Our editor-in-chief Nate Yapp is proud to have contributed to the new book Hidden Horror: A Celebration of 101 Underrated and Overlooked Fright Flicks, edited by Aaron Christensen. Another contributors include Anthony Timpone, B.J. Colangelo, Dave Alexander, Classic-Horror.com's own Robert C. Ring and John W. Bowen. Pick up a copy today from Amazon.com!
Roy Scheider 1932 - 2008
Roy Scheider, the actor who famously exclaimed "We're gonna need a bigger boat" in Jaws (1975), died Sunday at the University of Arkansas for Medical Sciences hospital. He was 75 years old. The cause of death has not been disclosed, but Scheider had been undergoing treatment for multiple myleoma for the past two years at the University's Myeloma Institute for Research and Therapy. Scheider made his feature debut in a horror film, Del Tenney's 1962 vengeance-from-beyond-the-grave romp The Curse of the Living Corpse. Between Oscar nods for his turns in 1971's The French Connection and 1979's All That Jazz, he appeared in Steven Spielberg's blockbuster shark flick Jaws (1975) and its immediate sequel, Jeannot Szwarc's Jaws 2 (1978). In 1991, Scheider played the mysterious Dr. Benway in David Cronenberg's 1993 adaptation of William Burrough's Naked Lunch. Toward the latter years of his career, he contributed his talents to low-budget horrors like The Doorway (2000) and both of the sequels to Dracula 2000 - Dracula II: Ascension (2003) and Dracula III: Legacy (2005).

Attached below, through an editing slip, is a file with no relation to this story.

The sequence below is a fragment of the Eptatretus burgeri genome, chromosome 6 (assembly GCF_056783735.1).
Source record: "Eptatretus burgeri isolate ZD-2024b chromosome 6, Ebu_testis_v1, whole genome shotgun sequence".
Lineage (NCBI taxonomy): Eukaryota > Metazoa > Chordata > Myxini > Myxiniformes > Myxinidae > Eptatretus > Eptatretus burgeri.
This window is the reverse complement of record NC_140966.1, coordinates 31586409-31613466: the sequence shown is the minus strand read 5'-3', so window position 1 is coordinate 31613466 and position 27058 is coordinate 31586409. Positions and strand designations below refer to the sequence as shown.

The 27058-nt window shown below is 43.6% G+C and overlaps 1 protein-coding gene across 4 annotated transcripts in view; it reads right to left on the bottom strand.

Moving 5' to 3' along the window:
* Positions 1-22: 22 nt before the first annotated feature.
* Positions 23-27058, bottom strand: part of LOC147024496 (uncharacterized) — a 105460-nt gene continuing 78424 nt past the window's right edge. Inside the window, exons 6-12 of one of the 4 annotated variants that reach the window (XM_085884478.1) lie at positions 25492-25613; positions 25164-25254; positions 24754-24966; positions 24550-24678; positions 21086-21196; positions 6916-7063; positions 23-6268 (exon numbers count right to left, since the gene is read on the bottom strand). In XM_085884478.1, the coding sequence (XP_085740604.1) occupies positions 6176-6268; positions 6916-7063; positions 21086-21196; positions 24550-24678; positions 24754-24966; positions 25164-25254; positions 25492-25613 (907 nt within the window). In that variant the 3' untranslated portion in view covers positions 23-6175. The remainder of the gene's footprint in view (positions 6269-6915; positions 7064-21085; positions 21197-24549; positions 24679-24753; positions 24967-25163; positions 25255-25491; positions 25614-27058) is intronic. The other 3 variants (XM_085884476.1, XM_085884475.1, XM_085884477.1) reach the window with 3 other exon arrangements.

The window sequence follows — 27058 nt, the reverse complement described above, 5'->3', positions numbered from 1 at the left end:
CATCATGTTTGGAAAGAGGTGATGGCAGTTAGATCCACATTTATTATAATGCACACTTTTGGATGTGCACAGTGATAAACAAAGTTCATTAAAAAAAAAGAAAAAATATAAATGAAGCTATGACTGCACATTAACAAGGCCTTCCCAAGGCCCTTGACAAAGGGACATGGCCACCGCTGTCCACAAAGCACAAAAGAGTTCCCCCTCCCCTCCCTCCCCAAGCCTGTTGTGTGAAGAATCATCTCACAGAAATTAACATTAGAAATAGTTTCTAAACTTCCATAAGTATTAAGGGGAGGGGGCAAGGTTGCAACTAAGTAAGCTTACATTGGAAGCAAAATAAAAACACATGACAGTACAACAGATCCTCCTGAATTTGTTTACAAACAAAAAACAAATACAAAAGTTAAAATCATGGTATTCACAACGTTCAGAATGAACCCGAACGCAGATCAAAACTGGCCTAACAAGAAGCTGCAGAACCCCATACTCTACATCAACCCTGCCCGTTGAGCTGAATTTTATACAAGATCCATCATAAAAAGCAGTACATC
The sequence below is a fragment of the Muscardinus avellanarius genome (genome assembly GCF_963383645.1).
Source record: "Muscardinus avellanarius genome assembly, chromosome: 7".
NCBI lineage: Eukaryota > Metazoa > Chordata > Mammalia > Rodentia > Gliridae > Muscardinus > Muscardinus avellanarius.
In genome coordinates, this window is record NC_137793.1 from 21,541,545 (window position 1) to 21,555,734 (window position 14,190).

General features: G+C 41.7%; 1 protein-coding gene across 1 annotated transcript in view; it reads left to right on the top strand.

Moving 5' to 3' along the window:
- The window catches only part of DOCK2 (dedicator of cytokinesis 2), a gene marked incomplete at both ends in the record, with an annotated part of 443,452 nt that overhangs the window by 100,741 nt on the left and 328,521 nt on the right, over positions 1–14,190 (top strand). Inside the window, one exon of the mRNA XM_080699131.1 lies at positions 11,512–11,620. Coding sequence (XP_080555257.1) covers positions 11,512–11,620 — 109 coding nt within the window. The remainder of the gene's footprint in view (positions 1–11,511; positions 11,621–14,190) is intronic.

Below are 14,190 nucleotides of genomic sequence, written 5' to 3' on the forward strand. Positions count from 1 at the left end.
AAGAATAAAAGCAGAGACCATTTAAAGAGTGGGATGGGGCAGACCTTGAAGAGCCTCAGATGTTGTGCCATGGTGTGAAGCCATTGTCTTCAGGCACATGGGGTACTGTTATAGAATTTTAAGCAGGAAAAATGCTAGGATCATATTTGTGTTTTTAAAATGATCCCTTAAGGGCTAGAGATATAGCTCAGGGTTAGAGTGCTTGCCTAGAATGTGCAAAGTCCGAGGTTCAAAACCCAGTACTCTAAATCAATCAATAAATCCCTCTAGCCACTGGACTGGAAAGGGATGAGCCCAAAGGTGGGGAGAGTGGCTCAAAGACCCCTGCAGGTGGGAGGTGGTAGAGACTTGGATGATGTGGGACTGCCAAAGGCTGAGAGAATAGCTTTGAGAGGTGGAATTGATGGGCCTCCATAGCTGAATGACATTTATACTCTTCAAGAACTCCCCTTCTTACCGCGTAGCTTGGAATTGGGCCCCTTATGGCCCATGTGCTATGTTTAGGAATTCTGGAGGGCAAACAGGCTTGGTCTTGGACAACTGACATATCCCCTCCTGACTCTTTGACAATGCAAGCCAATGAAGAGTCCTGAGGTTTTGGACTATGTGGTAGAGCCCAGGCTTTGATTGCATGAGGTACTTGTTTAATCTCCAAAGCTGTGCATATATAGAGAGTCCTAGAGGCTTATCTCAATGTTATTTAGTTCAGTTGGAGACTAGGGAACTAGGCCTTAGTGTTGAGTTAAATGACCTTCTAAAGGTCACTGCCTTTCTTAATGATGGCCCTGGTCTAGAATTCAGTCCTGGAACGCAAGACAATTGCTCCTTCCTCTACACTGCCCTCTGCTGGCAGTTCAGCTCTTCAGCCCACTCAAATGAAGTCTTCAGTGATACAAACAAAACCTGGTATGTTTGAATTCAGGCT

My first experience with Roy Scheider was in the 1993 sci-fi television series SeaQuest DSV, in which he played the captain of a high-tech submarine in the future. It was my favorite television series at the time and I remember being very unhappy when Scheider left the series after the second season. Later I discovered his understated, textured performances in Jaws, The French Connection, 2010, Naked Lunch, and RKO 281. He was my first favorite modern-day actor and I knew that a movie would be at least a little good when his name appeared in the credits. Thank you, Mr. Scheider, for all the brilliance you brought to the movies and television.